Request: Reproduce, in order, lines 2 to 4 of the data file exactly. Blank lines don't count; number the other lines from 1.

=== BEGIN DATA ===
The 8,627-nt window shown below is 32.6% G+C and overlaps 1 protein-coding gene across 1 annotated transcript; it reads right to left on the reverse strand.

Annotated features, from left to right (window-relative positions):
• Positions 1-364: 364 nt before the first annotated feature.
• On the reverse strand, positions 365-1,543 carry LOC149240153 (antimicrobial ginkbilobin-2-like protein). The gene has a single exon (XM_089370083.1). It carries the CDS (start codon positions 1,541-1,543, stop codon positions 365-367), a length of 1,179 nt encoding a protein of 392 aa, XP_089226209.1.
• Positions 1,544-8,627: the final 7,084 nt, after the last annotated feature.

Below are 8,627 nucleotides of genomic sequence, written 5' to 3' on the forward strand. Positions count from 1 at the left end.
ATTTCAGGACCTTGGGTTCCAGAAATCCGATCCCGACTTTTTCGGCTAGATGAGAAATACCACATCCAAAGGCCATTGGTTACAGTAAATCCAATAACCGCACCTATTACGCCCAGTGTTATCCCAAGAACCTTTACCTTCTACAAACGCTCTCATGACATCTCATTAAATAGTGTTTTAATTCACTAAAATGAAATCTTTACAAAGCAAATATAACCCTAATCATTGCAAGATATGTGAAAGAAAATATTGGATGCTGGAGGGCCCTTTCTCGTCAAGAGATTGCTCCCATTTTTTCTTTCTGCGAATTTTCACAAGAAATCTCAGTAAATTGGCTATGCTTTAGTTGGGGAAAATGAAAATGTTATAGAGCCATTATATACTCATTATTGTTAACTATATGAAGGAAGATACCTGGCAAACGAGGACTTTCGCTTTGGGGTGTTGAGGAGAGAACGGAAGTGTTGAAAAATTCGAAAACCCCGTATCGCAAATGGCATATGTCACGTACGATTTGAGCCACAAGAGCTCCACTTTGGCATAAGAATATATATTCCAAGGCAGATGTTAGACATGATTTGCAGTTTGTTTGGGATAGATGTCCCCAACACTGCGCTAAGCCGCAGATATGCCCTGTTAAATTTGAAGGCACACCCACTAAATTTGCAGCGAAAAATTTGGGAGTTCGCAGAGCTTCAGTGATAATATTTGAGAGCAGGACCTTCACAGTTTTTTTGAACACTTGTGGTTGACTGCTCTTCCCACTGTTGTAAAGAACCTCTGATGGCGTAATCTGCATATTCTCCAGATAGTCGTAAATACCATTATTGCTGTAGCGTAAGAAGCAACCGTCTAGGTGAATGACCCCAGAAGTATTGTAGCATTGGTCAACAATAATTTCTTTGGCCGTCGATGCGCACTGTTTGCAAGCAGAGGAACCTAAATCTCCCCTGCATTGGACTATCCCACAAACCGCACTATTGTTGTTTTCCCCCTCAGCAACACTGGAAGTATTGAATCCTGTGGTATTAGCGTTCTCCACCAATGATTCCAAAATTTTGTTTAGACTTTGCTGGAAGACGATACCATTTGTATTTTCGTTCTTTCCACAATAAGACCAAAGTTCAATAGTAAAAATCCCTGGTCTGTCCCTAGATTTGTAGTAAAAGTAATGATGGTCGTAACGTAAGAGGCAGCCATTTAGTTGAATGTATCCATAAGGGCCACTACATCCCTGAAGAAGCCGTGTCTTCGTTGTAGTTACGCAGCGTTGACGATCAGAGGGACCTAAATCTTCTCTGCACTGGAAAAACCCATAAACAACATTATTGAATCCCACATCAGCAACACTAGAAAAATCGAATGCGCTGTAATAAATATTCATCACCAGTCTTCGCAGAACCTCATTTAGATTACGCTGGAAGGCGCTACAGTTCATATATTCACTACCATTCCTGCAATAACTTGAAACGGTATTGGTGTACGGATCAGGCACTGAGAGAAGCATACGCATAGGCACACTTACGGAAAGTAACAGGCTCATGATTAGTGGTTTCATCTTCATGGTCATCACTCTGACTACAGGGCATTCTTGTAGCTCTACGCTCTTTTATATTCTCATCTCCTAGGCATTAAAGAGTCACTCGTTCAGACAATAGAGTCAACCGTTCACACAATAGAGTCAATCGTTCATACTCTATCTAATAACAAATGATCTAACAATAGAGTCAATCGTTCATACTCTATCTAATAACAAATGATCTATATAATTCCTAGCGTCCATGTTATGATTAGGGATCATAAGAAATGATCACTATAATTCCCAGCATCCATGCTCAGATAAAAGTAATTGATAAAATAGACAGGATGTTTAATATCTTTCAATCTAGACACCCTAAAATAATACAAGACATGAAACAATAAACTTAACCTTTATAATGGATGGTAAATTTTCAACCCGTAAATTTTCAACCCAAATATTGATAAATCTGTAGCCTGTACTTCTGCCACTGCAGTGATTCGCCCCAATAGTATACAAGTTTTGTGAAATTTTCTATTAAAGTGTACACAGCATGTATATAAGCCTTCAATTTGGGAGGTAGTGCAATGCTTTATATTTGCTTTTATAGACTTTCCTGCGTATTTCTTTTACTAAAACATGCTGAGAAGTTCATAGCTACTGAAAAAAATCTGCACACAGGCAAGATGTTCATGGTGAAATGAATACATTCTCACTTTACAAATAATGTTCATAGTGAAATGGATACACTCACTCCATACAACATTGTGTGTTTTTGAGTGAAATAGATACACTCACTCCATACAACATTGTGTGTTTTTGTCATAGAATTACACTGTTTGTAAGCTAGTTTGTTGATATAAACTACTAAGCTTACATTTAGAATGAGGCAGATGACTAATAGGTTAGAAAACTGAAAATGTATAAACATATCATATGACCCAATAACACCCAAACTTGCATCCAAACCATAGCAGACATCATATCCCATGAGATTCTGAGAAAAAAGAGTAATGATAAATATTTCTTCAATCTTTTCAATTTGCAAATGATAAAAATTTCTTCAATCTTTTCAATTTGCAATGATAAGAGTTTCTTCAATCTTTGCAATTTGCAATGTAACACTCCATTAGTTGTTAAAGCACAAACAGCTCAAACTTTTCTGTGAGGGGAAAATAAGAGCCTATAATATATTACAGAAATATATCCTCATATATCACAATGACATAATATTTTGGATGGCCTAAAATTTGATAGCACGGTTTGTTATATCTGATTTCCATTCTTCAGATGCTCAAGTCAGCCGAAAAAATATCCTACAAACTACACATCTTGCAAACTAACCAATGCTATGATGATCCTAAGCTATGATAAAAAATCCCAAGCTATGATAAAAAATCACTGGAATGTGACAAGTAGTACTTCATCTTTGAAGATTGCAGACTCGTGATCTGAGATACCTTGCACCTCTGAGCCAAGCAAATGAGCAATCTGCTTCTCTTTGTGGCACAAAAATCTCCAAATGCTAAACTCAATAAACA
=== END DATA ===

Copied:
Annotated features, from left to right (window-relative positions):
• Positions 1-364: 364 nt before the first annotated feature.
• On the reverse strand, positions 365-1,543 carry LOC149240153 (antimicrobial ginkbilobin-2-like protein). The gene has a single exon (XM_089370083.1). It carries the CDS (start codon positions 1,541-1,543, stop codon positions 365-367), a length of 1,179 nt encoding a protein of 392 aa, XP_089226209.1.